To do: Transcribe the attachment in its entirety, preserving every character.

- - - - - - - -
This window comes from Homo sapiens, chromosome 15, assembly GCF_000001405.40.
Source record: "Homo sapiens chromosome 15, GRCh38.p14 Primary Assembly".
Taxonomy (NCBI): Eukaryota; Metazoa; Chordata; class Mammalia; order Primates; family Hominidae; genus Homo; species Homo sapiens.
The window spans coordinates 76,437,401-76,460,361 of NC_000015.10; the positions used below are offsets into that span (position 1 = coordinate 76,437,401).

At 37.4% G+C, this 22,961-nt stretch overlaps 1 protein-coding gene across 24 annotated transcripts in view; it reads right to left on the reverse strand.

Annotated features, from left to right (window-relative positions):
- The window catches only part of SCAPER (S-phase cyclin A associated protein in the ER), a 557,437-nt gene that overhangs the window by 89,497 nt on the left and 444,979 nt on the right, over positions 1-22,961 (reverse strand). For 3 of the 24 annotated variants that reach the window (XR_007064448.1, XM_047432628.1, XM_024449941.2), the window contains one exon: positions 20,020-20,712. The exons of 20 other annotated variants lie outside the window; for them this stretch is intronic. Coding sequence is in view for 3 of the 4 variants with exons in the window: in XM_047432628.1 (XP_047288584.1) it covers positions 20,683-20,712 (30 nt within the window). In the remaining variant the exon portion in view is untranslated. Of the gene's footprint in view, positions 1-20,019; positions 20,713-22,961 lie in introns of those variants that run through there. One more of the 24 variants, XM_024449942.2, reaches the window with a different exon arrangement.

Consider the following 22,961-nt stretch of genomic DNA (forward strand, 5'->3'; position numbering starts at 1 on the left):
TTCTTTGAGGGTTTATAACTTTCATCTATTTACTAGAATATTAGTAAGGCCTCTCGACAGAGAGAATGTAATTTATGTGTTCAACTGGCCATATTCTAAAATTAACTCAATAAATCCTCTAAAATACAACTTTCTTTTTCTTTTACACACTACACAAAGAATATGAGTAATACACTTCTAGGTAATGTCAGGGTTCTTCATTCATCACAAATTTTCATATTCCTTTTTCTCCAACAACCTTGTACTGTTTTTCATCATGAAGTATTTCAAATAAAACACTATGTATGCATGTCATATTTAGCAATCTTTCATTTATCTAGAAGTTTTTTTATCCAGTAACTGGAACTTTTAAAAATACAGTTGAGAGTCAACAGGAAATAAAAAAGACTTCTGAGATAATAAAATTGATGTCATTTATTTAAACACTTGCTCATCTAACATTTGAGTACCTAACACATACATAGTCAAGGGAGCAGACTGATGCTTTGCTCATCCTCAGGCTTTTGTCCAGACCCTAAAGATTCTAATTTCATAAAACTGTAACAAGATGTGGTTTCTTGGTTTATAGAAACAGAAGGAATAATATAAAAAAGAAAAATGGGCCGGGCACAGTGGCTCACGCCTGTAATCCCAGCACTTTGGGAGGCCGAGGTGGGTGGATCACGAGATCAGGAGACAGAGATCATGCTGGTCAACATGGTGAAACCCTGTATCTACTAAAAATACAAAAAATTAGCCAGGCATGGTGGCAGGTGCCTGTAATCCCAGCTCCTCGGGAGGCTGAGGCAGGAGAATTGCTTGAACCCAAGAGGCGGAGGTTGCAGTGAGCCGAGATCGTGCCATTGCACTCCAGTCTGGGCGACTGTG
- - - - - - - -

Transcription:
This window comes from Homo sapiens, chromosome 15, assembly GCF_000001405.40.
Source record: "Homo sapiens chromosome 15, GRCh38.p14 Primary Assembly".
Taxonomy (NCBI): Eukaryota; Metazoa; Chordata; class Mammalia; order Primates; family Hominidae; genus Homo; species Homo sapiens.
The window spans coordinates 76,437,401-76,460,361 of NC_000015.10; the positions used below are offsets into that span (position 1 = coordinate 76,437,401).

At 37.4% G+C, this 22,961-nt stretch overlaps 1 protein-coding gene across 24 annotated transcripts in view; it reads right to left on the reverse strand.

Annotated features, from left to right (window-relative positions):
- The window catches only part of SCAPER (S-phase cyclin A associated protein in the ER), a 557,437-nt gene that overhangs the window by 89,497 nt on the left and 444,979 nt on the right, over positions 1-22,961 (reverse strand). For 3 of the 24 annotated variants that reach the window (XR_007064448.1, XM_047432628.1, XM_024449941.2), the window contains one exon: positions 20,020-20,712. The exons of 20 other annotated variants lie outside the window; for them this stretch is intronic. Coding sequence is in view for 3 of the 4 variants with exons in the window: in XM_047432628.1 (XP_047288584.1) it covers positions 20,683-20,712 (30 nt within the window). In the remaining variant the exon portion in view is untranslated. Of the gene's footprint in view, positions 1-20,019; positions 20,713-22,961 lie in introns of those variants that run through there. One more of the 24 variants, XM_024449942.2, reaches the window with a different exon arrangement.

Consider the following 22,961-nt stretch of genomic DNA (forward strand, 5'->3'; position numbering starts at 1 on the left):
TTCTTTGAGGGTTTATAACTTTCATCTATTTACTAGAATATTAGTAAGGCCTCTCGACAGAGAGAATGTAATTTATGTGTTCAACTGGCCATATTCTAAAATTAACTCAATAAATCCTCTAAAATACAACTTTCTTTTTCTTTTACACACTACACAAAGAATATGAGTAATACACTTCTAGGTAATGTCAGGGTTCTTCATTCATCACAAATTTTCATATTCCTTTTTCTCCAACAACCTTGTACTGTTTTTCATCATGAAGTATTTCAAATAAAACACTATGTATGCATGTCATATTTAGCAATCTTTCATTTATCTAGAAGTTTTTTTATCCAGTAACTGGAACTTTTAAAAATACAGTTGAGAGTCAACAGGAAATAAAAAAGACTTCTGAGATAATAAAATTGATGTCATTTATTTAAACACTTGCTCATCTAACATTTGAGTACCTAACACATACATAGTCAAGGGAGCAGACTGATGCTTTGCTCATCCTCAGGCTTTTGTCCAGACCCTAAAGATTCTAATTTCATAAAACTGTAACAAGATGTGGTTTCTTGGTTTATAGAAACAGAAGGAATAATATAAAAAAGAAAAATGGGCCGGGCACAGTGGCTCACGCCTGTAATCCCAGCACTTTGGGAGGCCGAGGTGGGTGGATCACGAGATCAGGAGACAGAGATCATGCTGGTCAACATGGTGAAACCCTGTATCTACTAAAAATACAAAAAATTAGCCAGGCATGGTGGCAGGTGCCTGTAATCCCAGCTCCTCGGGAGGCTGAGGCAGGAGAATTGCTTGAACCCAAGAGGCGGAGGTTGCAGTGAGCCGAGATCGTGCCATTGCACTCCAGTCTGGGCGACTGTG